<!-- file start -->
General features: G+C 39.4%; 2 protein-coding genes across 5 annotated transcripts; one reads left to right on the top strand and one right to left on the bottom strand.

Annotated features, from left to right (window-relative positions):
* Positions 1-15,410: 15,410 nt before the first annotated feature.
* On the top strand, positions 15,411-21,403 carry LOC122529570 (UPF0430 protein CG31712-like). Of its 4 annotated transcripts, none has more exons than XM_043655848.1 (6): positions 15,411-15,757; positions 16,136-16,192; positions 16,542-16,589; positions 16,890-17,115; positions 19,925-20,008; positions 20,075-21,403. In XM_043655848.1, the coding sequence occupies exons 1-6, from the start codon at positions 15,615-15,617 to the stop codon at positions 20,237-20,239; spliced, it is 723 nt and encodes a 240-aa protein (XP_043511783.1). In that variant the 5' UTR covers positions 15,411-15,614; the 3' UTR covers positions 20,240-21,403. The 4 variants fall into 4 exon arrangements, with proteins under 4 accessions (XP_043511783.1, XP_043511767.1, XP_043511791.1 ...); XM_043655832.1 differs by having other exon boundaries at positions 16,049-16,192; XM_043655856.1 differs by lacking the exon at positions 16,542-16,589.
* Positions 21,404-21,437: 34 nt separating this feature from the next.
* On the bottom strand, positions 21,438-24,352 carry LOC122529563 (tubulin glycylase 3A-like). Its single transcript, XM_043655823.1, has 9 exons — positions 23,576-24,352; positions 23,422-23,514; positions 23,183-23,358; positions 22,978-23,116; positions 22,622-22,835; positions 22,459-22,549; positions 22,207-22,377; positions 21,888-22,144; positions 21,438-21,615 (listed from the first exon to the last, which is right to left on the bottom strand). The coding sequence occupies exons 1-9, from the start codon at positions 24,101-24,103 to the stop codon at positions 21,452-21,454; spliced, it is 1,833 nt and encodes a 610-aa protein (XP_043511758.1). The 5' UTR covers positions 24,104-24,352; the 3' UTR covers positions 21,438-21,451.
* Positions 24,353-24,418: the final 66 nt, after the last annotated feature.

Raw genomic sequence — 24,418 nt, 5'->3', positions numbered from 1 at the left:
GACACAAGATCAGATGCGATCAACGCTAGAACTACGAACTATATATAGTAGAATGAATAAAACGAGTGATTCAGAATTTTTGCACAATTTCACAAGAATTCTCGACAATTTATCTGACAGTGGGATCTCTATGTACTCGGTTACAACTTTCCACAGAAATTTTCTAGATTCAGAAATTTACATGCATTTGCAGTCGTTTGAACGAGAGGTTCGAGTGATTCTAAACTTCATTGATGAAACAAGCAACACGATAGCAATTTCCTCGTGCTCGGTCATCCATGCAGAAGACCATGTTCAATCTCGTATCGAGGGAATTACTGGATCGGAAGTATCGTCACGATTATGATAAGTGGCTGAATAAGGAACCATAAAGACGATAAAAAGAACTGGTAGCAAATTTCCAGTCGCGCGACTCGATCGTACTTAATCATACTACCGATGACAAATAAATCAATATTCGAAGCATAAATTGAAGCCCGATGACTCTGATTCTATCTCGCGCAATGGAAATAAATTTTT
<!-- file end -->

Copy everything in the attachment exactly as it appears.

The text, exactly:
General features: G+C 39.4%; 2 protein-coding genes across 5 annotated transcripts; one reads left to right on the top strand and one right to left on the bottom strand.

Annotated features, from left to right (window-relative positions):
* Positions 1-15,410: 15,410 nt before the first annotated feature.
* On the top strand, positions 15,411-21,403 carry LOC122529570 (UPF0430 protein CG31712-like). Of its 4 annotated transcripts, none has more exons than XM_043655848.1 (6): positions 15,411-15,757; positions 16,136-16,192; positions 16,542-16,589; positions 16,890-17,115; positions 19,925-20,008; positions 20,075-21,403. In XM_043655848.1, the coding sequence occupies exons 1-6, from the start codon at positions 15,615-15,617 to the stop codon at positions 20,237-20,239; spliced, it is 723 nt and encodes a 240-aa protein (XP_043511783.1). In that variant the 5' UTR covers positions 15,411-15,614; the 3' UTR covers positions 20,240-21,403. The 4 variants fall into 4 exon arrangements, with proteins under 4 accessions (XP_043511783.1, XP_043511767.1, XP_043511791.1 ...); XM_043655832.1 differs by having other exon boundaries at positions 16,049-16,192; XM_043655856.1 differs by lacking the exon at positions 16,542-16,589.
* Positions 21,404-21,437: 34 nt separating this feature from the next.
* On the bottom strand, positions 21,438-24,352 carry LOC122529563 (tubulin glycylase 3A-like). Its single transcript, XM_043655823.1, has 9 exons — positions 23,576-24,352; positions 23,422-23,514; positions 23,183-23,358; positions 22,978-23,116; positions 22,622-22,835; positions 22,459-22,549; positions 22,207-22,377; positions 21,888-22,144; positions 21,438-21,615 (listed from the first exon to the last, which is right to left on the bottom strand). The coding sequence occupies exons 1-9, from the start codon at positions 24,101-24,103 to the stop codon at positions 21,452-21,454; spliced, it is 1,833 nt and encodes a 610-aa protein (XP_043511758.1). The 5' UTR covers positions 24,104-24,352; the 3' UTR covers positions 21,438-21,451.
* Positions 24,353-24,418: the final 66 nt, after the last annotated feature.

Raw genomic sequence — 24,418 nt, 5'->3', positions numbered from 1 at the left:
GACACAAGATCAGATGCGATCAACGCTAGAACTACGAACTATATATAGTAGAATGAATAAAACGAGTGATTCAGAATTTTTGCACAATTTCACAAGAATTCTCGACAATTTATCTGACAGTGGGATCTCTATGTACTCGGTTACAACTTTCCACAGAAATTTTCTAGATTCAGAAATTTACATGCATTTGCAGTCGTTTGAACGAGAGGTTCGAGTGATTCTAAACTTCATTGATGAAACAAGCAACACGATAGCAATTTCCTCGTGCTCGGTCATCCATGCAGAAGACCATGTTCAATCTCGTATCGAGGGAATTACTGGATCGGAAGTATCGTCACGATTATGATAAGTGGCTGAATAAGGAACCATAAAGACGATAAAAAGAACTGGTAGCAAATTTCCAGTCGCGCGACTCGATCGTACTTAATCATACTACCGATGACAAATAAATCAATATTCGAAGCATAAATTGAAGCCCGATGACTCTGATTCTATCTCGCGCAATGGAAATAAATTTTT